I started reading sex mags when I was about fourteen — I didn’t just babysit for the money, but for access to other people’s libraries. I saw porn movies as soon as I turned 18. That was the 70s, when big-screen sex movies were the norm (even if the big screen was in a super-skanky theatre, as was sometimes also the case), and the ones I saw were on campus and at the indy theatre’s Midnight Movies series. I was attracted to them and hated them. They were totally too much for me and I was highly critical of them, as well as interested in seeing more. I used to accuse porn of “insulting my intelligence, my politics, or my sense of the erotic” — OK, yes, and sometimes all of the above — and the fact is, I often see porn clips now that do the same. But as I came to terms with what I wanted from erotic movies, and began to see more of them, and got more in touch with my own sexuality, I began to be able to take this medium more on its own terms.

I still think plenty of porn fails to aim high — but have you seen a Hollywood comedy lately? I still think most porn is, at best, problematic sex education, but that isn’t an agenda item when porn producers, scriptwriters, directors, performers, and all the other pros who have to kick in to make a movie come together to achieve the amalgamation of art, commerce, and moderately-disciplined party that a porn shoot can be.

But I’ll tell you why LadyPornDay is important, to my mind. First, it’s because women — especially lady-women!– are still not truly encouraged by the culture to explore sex and porn, to know what they like and go get it, to be engaged and entertained by something other than the person they’re in love with. Exploring sex and sensation for themselves is not, even now, a value most women are given permission and encouragement to embrace.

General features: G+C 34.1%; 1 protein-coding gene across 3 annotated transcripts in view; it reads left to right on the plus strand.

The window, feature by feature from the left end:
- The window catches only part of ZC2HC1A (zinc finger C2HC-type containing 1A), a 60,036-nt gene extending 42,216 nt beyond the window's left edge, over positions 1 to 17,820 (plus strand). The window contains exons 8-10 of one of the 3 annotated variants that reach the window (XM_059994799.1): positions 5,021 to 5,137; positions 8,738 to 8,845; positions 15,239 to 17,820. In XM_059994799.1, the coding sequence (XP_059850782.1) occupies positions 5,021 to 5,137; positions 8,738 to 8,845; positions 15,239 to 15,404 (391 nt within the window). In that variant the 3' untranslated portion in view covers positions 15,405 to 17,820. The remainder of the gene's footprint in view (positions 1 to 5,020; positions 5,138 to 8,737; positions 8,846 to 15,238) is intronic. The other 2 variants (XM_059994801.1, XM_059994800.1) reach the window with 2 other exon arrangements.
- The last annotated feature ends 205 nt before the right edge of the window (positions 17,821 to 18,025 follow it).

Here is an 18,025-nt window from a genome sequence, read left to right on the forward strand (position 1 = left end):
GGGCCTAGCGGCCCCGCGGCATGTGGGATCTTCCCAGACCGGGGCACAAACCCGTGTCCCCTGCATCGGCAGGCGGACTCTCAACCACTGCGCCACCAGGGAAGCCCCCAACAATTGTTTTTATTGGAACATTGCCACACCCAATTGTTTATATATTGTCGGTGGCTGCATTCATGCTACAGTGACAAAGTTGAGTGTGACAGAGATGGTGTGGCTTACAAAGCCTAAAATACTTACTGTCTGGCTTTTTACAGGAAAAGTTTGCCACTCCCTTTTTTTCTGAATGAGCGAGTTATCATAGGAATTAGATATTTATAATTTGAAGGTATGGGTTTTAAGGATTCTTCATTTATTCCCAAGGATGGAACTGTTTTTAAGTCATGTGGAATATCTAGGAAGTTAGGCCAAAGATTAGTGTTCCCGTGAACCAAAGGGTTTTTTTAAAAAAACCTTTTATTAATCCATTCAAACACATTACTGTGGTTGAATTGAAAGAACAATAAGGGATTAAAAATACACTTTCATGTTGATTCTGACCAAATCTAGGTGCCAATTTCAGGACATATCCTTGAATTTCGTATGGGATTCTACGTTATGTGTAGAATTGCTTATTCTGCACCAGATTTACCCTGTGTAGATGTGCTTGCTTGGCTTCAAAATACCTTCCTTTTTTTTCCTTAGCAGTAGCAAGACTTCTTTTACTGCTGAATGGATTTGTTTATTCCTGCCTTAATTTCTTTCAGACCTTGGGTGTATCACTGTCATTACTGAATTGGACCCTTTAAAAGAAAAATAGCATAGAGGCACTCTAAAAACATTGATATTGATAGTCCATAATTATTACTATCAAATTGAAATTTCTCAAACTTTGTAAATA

And second, it’s because there simply isn’t enough clear discourse — maybe even information enough to fuel that discourse  — about the kinds of porn that will please and entertain women best, that will help open doors of exploration or simply fuel a great fantasy. Partly, of course, that’s because women aren’t all the same, don’t all like the same things, and many times don’t even consume the kind of porn you’d think they would if you knew anything about their sexual interests. As Susie Bright has argued, women often take what’s there and subject it to an alternative reading: pomo smut for gals, if you will. Women watch gay male porn (for the sexy men and the gender-free fuck), sweet story-line and character-driven porn made just for them, AND wall-to-wall fuckfests where we might get wetter over the hunt for real orgasms than watching how many cocks go into whose pussy. Or maybe that is exactly what rivets us.